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April 7, 2022 | Alumni

The sensory life of Florence in 1584: Ariana Ellis named finalist in SSHRC Storytellers Challenge

By Josslyn Johnstone

A screenshot of the DECIMA program shows a drawing of Florence made in 1584. It is like a map with tiny 3D buildings.

University of Toronto alumna and doctoral candidate Ariana Ellis (BA 2015 VIC, MA 2016) has been named one of 25 finalists in the Social Sciences and Humanities Research Council of Canada (SSHRC) 2022 Storytellers Challenge.

In this annual research competition, postsecondary students have three minutes, or 300 words, to share how their research is making a difference in the lives of Canadians.

Composite image: Portrait of Ariana Ellis smiling, + the storytellers logo shows 5 people gathered round a pulsating mist.
Ariana Ellis is a PhD candidate in late medieval and early modern history at U of T.

Ellis is part of the Digitally Encoded Census Information & Mapping Archive (DECIMA) team, led by Nicholas Terpstra, a professor in the Department of History and Brock University’s Colin Rose. DECIMA is a powerful mapping tool that integrates census data with a 1584 hand-drawn map, allowing researchers to uncover details about the inhabitants of 16th century Florence, social and economic trends, and the sensory life of this thriving early modern city.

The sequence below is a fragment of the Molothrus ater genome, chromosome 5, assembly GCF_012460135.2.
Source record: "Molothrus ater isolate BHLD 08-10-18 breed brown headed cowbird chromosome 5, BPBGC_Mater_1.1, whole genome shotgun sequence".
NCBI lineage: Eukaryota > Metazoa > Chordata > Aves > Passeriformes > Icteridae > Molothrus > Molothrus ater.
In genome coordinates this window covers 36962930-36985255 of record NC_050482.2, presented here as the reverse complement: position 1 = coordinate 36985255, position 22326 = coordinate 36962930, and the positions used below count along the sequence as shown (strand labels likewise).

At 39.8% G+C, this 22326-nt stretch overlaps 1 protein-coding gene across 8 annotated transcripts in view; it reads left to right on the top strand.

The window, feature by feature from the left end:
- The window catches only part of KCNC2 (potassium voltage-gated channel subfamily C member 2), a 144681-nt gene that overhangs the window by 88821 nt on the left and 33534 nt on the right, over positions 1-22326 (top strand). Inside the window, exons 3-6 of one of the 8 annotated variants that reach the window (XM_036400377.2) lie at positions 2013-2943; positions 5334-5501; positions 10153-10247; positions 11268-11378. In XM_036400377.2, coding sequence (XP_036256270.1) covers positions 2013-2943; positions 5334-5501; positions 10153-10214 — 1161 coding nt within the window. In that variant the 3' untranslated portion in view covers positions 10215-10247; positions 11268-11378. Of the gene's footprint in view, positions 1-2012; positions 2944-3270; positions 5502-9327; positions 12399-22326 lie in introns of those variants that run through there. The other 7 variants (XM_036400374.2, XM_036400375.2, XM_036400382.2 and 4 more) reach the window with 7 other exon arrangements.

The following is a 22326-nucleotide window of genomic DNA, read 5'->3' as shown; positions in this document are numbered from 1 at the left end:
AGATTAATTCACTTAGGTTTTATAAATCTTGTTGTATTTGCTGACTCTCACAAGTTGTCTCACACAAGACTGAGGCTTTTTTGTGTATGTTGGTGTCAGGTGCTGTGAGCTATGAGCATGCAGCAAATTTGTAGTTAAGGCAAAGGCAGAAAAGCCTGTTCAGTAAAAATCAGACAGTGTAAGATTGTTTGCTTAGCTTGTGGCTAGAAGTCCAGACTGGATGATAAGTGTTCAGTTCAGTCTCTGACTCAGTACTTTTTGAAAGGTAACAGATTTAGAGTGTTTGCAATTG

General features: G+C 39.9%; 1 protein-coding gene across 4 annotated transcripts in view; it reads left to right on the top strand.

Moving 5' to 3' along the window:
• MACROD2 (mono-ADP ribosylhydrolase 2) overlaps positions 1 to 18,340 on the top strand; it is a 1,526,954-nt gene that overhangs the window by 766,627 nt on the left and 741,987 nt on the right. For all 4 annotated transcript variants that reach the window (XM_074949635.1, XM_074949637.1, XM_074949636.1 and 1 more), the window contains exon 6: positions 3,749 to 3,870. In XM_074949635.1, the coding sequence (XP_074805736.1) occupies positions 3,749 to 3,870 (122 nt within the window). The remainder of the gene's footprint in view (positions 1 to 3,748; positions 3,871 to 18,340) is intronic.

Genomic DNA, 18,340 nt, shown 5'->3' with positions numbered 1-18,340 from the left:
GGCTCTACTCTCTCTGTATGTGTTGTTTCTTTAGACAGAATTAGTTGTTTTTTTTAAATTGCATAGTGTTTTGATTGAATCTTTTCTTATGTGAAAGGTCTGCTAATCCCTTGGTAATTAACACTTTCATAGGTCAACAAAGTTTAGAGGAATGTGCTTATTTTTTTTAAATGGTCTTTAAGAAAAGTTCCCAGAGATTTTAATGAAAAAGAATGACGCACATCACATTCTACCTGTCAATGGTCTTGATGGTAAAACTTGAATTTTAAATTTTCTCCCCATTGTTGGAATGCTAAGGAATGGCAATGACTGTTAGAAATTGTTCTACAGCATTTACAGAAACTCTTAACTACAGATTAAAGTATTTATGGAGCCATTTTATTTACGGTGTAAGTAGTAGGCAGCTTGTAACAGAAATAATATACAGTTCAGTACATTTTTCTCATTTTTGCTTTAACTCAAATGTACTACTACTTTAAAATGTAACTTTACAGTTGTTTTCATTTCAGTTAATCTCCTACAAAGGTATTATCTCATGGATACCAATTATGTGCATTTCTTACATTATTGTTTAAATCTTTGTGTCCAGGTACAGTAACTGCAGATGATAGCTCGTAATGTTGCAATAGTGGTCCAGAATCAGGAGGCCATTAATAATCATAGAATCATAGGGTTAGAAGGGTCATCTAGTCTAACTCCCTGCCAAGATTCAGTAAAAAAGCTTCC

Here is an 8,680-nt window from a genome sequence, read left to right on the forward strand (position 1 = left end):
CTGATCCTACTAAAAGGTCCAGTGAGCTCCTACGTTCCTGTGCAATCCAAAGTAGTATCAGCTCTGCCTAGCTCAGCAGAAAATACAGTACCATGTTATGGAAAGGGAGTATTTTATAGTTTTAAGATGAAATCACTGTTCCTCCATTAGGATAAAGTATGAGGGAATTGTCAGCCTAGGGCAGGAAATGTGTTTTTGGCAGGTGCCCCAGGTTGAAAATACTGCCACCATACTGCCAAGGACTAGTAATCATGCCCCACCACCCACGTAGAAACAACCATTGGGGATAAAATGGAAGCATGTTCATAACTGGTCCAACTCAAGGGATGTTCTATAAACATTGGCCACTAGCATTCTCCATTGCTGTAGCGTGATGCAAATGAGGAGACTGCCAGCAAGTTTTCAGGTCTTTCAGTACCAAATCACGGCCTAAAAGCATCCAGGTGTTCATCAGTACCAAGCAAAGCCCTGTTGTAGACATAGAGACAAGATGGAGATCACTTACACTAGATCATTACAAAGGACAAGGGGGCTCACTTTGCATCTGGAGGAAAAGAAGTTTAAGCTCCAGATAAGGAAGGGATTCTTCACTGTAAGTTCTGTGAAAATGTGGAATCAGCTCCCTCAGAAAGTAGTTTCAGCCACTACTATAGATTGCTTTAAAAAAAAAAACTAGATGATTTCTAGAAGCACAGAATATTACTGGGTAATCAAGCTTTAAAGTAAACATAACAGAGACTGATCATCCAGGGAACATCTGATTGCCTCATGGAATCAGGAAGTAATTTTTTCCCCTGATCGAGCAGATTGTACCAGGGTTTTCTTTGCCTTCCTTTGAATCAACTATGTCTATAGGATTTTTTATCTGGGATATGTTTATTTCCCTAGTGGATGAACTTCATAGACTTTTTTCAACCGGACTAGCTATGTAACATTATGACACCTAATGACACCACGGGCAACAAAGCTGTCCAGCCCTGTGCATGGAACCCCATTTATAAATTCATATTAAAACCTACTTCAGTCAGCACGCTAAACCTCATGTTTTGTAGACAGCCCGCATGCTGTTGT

“Technology has the unique ability to let us exist in the past and present at the same time,” says Ellis. “DECIMA harnesses this power to allow anyone to foster and grow their love for history. By allowing the past to embrace the present, we can use it to mold our futures.”

“Ariana, congratulations on this incredible achievement. You put your time, creative brainpower and heart into this challenge, and we’re thrilled to cheer you on to the next level,” says Nakanyike Musisi, acting chair and professor in the Department of History.

Ellis will next compete before a jury for a spot in the final five. The public livestreamed event takes place on Monday, May 16, 2022, at 2 pm ET at the Congress for the Humanities and Social Sciences.

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